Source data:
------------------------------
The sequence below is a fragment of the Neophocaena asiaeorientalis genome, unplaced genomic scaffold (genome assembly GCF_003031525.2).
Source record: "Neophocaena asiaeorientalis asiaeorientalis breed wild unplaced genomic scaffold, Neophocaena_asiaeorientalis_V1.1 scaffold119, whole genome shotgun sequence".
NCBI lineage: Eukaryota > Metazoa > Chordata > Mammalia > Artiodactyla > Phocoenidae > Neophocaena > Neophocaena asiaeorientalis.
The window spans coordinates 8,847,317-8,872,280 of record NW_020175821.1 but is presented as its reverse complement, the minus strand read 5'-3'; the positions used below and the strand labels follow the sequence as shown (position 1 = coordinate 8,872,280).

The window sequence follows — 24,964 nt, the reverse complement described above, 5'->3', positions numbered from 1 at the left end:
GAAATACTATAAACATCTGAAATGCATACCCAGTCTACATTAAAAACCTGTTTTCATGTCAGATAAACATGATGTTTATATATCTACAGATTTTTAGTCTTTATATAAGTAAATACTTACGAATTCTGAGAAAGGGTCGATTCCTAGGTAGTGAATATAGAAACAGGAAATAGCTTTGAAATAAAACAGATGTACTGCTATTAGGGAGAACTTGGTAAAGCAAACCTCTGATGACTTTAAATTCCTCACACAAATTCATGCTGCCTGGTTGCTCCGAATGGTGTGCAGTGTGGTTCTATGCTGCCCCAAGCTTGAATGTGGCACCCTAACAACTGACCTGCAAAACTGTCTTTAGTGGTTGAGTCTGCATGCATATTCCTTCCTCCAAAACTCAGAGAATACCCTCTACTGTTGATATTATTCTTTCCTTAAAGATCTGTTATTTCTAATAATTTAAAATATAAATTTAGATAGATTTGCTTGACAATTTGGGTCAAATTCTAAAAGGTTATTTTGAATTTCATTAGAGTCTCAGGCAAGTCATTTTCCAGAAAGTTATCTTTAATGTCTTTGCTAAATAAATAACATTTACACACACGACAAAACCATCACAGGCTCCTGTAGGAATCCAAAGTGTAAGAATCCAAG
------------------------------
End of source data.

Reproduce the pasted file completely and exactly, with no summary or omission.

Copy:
The sequence below is a fragment of the Neophocaena asiaeorientalis genome, unplaced genomic scaffold (genome assembly GCF_003031525.2).
Source record: "Neophocaena asiaeorientalis asiaeorientalis breed wild unplaced genomic scaffold, Neophocaena_asiaeorientalis_V1.1 scaffold119, whole genome shotgun sequence".
NCBI lineage: Eukaryota > Metazoa > Chordata > Mammalia > Artiodactyla > Phocoenidae > Neophocaena > Neophocaena asiaeorientalis.
The window spans coordinates 8,847,317-8,872,280 of record NW_020175821.1 but is presented as its reverse complement, the minus strand read 5'-3'; the positions used below and the strand labels follow the sequence as shown (position 1 = coordinate 8,872,280).

The window sequence follows — 24,964 nt, the reverse complement described above, 5'->3', positions numbered from 1 at the left end:
GAAATACTATAAACATCTGAAATGCATACCCAGTCTACATTAAAAACCTGTTTTCATGTCAGATAAACATGATGTTTATATATCTACAGATTTTTAGTCTTTATATAAGTAAATACTTACGAATTCTGAGAAAGGGTCGATTCCTAGGTAGTGAATATAGAAACAGGAAATAGCTTTGAAATAAAACAGATGTACTGCTATTAGGGAGAACTTGGTAAAGCAAACCTCTGATGACTTTAAATTCCTCACACAAATTCATGCTGCCTGGTTGCTCCGAATGGTGTGCAGTGTGGTTCTATGCTGCCCCAAGCTTGAATGTGGCACCCTAACAACTGACCTGCAAAACTGTCTTTAGTGGTTGAGTCTGCATGCATATTCCTTCCTCCAAAACTCAGAGAATACCCTCTACTGTTGATATTATTCTTTCCTTAAAGATCTGTTATTTCTAATAATTTAAAATATAAATTTAGATAGATTTGCTTGACAATTTGGGTCAAATTCTAAAAGGTTATTTTGAATTTCATTAGAGTCTCAGGCAAGTCATTTTCCAGAAAGTTATCTTTAATGTCTTTGCTAAATAAATAACATTTACACACACGACAAAACCATCACAGGCTCCTGTAGGAATCCAAAGTGTAAGAATCCAAG